“We’re trying to change the risk of healthcare costs to the financial markets,” Purcell says. The agriculture industry, which has a long history of mostly stable pricing, has had a futures market since the 1830s. The energy industry saw difficult price spikes in the 1970s. In 1983, a futures market was created for oil and then for other energy commodities. While there have been a few price spikes since then, oil and gas prices have mostly been steady and affordable for the past 30 years.
Healthcare faces a crisis today similar to that in oil in the 1980s. Prices continue to spiral upward, the aging population represents a surge in demand and there are no capital market mechanisms in place to mitigate risk.
It is important to note that futures markets are organized by specific product. There is no agriculture contract but rather individual contracts for wheat, corn, soybeans and other crops. The same is true in energy. Yet healthcare, which comprises 18 percent of the US gross domestic product (GDP), is still organized horizontally. “Today, if investors are interested in healthcare and diseases, they must invest in companies that are developing therapeutics in certain areas. Eli Lilly, for instance, is a major player in diabetes, but its pipeline also includes therapeutics for rheumatoid arthritis, various cancers, Alzheimer’s disease and other conditions” Purcell says. Because healthcare is a horizontal rather than vertical market, “there’s no way to invest in a disease state in a pure manner.”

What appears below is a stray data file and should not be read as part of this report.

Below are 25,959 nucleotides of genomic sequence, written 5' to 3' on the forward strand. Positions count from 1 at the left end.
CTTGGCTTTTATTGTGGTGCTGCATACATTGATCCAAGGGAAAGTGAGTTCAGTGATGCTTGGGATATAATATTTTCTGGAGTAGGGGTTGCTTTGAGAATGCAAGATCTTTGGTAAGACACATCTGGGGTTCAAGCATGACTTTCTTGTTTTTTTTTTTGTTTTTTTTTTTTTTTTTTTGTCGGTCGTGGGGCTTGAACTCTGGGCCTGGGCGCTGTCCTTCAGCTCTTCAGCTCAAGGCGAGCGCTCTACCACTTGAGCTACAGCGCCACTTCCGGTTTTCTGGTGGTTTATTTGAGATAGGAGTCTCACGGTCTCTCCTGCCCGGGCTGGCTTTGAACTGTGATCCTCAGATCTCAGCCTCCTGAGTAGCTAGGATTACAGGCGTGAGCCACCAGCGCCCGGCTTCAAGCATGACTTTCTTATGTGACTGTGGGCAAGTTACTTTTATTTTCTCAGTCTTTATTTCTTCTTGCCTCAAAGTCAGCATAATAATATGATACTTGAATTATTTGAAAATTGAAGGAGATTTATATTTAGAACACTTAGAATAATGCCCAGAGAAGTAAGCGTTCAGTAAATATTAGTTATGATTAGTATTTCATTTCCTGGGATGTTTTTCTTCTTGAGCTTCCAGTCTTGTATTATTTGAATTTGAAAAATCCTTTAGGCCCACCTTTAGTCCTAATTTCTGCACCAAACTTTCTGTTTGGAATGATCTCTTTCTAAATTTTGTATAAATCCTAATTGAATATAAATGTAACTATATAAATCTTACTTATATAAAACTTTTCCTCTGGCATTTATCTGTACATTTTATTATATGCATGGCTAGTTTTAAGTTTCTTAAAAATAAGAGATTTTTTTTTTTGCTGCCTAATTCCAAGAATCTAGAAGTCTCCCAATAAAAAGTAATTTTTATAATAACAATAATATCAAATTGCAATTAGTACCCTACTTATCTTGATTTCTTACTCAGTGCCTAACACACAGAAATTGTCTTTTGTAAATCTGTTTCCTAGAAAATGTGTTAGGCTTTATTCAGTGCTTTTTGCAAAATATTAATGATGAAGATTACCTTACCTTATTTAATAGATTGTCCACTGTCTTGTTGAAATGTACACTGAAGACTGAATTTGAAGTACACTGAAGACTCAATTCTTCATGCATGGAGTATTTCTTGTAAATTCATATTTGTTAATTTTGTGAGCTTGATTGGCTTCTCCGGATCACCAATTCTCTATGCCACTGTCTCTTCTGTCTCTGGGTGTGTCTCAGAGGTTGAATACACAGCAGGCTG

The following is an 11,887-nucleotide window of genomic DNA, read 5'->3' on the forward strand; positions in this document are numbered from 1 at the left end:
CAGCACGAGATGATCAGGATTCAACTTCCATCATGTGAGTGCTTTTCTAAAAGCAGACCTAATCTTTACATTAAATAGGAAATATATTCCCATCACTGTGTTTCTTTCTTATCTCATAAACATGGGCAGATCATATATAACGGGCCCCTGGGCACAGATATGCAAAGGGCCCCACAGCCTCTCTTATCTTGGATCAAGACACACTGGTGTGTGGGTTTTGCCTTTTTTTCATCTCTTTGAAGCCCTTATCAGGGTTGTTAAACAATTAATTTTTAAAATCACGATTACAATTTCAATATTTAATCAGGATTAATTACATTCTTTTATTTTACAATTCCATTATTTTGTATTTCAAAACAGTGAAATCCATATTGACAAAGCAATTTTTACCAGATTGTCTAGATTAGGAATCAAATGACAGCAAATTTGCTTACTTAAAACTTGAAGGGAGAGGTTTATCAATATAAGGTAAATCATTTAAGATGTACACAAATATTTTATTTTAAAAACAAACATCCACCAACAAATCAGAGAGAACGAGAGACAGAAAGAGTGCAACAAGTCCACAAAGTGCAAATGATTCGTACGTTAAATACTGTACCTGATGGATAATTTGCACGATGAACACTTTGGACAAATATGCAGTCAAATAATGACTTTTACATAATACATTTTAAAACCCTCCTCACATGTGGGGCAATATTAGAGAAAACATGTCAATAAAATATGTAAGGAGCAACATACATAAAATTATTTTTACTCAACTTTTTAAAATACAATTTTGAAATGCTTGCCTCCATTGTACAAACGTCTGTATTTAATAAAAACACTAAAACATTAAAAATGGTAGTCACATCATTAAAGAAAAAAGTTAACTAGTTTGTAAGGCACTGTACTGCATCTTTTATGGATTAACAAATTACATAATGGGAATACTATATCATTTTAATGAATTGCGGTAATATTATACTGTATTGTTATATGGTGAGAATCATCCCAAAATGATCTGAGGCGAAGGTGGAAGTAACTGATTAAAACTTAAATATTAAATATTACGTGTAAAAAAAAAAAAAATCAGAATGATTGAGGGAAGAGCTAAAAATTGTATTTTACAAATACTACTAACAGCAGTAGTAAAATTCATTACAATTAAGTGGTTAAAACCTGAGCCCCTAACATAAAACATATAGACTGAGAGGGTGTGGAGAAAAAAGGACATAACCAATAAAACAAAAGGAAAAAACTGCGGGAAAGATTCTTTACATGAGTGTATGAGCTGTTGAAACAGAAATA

Futures markets stabilize costs